What aspects of video games make video games a potentially more effective medium of storytelling than “traditional” mediums?
I wouldn’t use the word “Video Games” for this, because, as I’ve mentioned in previous writing, digital entertainment software is a wider medium than just games, and this medium has unique strengths with regards to storytelling that other mediums don’t.
The most obvious thing is that software can easily deliver different bits of narrative content with regards to context. It can have branching narrative content, which is essentially an excess of narrative that is selected between. So rather than telling just one story, in software it’s easy to tell a lot of different possible stories that the writers prepare in advance, as well as replacing or modifying individual elements of these stories.
With software, you can create associations for performing certain actions, then recontextualize those actions in a thematically relevant way. Probably the most significant example of this is Brothers: A Tale of Two Sons.
Software can do advanced calculations on the fly for a lot of things that are hard to implement similar functionality for in traditional media, and it can keep those calculations hidden. For example, you can determine which content to present based on prior user input sampled over a long period, and you can keep the factors that control this presentation a secret, or even that there was a calculation to determine this in the first place.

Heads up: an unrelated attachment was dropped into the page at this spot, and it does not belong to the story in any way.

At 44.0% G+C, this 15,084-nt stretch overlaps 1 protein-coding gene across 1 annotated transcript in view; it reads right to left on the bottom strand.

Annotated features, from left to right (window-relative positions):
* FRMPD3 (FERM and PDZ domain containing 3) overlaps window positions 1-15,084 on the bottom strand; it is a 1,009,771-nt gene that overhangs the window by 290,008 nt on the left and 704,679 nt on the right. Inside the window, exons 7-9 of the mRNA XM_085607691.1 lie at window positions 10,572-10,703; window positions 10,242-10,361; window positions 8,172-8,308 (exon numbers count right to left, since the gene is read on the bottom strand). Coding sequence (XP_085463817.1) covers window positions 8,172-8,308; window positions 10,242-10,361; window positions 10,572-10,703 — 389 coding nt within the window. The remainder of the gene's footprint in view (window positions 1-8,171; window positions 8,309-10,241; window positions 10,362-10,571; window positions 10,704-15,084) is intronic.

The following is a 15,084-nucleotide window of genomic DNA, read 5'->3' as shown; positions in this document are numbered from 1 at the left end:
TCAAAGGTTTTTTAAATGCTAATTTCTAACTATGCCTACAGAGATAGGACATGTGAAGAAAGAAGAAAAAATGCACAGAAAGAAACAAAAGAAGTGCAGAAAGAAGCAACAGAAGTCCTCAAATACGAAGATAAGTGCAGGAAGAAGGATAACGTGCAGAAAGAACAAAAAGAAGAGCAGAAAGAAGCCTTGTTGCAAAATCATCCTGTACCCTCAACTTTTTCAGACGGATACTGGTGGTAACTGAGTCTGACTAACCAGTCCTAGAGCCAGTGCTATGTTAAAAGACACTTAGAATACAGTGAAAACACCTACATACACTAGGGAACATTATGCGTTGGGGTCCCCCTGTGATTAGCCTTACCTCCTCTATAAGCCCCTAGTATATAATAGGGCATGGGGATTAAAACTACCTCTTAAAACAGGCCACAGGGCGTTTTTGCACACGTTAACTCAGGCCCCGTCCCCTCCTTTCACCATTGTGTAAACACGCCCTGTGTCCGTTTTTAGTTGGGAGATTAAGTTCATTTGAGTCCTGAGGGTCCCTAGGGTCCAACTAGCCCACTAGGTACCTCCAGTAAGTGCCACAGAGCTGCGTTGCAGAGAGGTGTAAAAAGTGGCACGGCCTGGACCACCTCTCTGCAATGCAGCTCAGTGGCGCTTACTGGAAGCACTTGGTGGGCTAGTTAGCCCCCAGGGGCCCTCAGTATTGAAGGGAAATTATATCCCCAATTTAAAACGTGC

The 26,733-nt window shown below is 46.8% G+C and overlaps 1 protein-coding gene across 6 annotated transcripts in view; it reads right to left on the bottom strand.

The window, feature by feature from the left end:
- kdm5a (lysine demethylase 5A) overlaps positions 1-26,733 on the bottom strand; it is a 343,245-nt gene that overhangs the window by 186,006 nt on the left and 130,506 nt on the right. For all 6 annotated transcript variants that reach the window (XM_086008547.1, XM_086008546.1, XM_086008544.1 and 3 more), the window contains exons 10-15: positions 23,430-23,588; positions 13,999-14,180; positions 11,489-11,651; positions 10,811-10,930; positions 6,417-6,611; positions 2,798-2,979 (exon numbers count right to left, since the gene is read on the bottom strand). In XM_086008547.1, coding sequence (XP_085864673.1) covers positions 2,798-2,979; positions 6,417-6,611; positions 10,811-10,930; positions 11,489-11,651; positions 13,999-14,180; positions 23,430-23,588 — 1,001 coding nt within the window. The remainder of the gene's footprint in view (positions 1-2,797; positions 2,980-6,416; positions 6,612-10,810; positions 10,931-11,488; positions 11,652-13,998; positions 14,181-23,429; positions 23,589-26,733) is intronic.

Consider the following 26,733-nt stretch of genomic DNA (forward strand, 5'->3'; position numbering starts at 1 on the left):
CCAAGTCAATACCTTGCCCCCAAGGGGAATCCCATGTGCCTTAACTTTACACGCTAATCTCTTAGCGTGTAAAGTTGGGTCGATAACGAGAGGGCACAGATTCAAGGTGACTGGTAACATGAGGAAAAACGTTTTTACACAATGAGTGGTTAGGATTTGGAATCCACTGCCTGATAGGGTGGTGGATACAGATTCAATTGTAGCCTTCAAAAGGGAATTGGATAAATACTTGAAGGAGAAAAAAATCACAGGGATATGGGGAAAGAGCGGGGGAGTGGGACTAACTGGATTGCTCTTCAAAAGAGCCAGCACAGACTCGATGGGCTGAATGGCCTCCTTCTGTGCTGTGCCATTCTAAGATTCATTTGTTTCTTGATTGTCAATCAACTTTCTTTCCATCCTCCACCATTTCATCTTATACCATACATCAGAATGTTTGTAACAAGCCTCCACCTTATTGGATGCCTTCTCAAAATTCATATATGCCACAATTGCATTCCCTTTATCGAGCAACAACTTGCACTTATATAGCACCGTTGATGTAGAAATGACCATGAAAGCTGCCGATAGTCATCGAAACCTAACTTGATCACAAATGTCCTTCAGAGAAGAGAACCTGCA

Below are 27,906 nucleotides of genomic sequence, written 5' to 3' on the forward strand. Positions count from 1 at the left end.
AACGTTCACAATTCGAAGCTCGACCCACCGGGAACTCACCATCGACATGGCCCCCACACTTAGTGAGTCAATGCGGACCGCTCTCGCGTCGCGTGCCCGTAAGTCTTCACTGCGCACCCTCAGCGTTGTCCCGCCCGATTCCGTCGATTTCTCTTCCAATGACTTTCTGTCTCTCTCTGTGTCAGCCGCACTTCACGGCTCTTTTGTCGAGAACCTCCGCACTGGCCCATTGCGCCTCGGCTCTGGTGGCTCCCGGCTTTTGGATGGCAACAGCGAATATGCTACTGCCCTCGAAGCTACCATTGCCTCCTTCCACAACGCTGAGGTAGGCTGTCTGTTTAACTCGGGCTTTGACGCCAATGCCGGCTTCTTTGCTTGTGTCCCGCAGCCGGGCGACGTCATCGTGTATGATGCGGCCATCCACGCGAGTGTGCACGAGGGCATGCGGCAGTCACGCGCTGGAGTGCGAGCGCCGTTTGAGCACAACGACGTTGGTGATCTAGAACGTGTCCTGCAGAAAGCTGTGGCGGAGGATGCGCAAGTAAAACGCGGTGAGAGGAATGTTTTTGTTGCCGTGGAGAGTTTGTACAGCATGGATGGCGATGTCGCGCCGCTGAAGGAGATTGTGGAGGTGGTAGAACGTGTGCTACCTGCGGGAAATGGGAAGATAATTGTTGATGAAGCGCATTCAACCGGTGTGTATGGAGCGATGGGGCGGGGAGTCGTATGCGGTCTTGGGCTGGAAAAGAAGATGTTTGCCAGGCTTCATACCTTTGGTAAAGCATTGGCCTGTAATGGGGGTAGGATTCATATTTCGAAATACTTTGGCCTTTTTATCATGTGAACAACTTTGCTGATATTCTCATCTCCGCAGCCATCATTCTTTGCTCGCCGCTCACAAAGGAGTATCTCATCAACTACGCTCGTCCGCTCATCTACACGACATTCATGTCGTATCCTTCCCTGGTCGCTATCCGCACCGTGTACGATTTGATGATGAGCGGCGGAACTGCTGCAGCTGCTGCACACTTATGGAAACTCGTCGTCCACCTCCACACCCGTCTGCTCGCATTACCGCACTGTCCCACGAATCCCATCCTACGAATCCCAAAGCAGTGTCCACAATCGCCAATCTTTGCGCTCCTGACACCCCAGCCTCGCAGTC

Another advantage is that in software, you can explore multiple narrative threads and leave the other ones hanging to be resolved later. Also, much like a real life haunted house or theme park, you can create a virtual environment that can be walked around and engaged with and examined at your discretion, so narrative elements can be embedded in the presentation of this environment, a technique commonly referred to as, “Environmental Storytelling.”
And of course, you could include a game within a piece of software, this is the most common use of digital entertainment software.
Software excels at creating places to explore and presenting a multiplicity of stories, along with the convenience to examine the story at your leisure and tie together disparate narrative information in a non-preset order, which is uncommon in other media. It’s like having an fictitious encyclopedia rather than a storybook, where things are laid out across entries that bind together to form a coherent whole, rather than a specific telling of specific events.
Software can say something like “He quickly dashed inside and (hid his [keys] in the [dresser]) OR (grabbed his [gun] from the [coffee table]).” where you can swap out which bit of narrative content actually happens, and change some of the objects of interest within the narrative content. Choose your own adventure books can have the OR, but they can’t swap the objects, and they can’t remember a choice from a prior page and bring it down into a later branch, unless you want to make a fuckton more redundant branches for each of these permutations.
Software can’t let you make “your own” story, but it can tell you many stories instead of one, and it can let you pick between which ones you want to hear.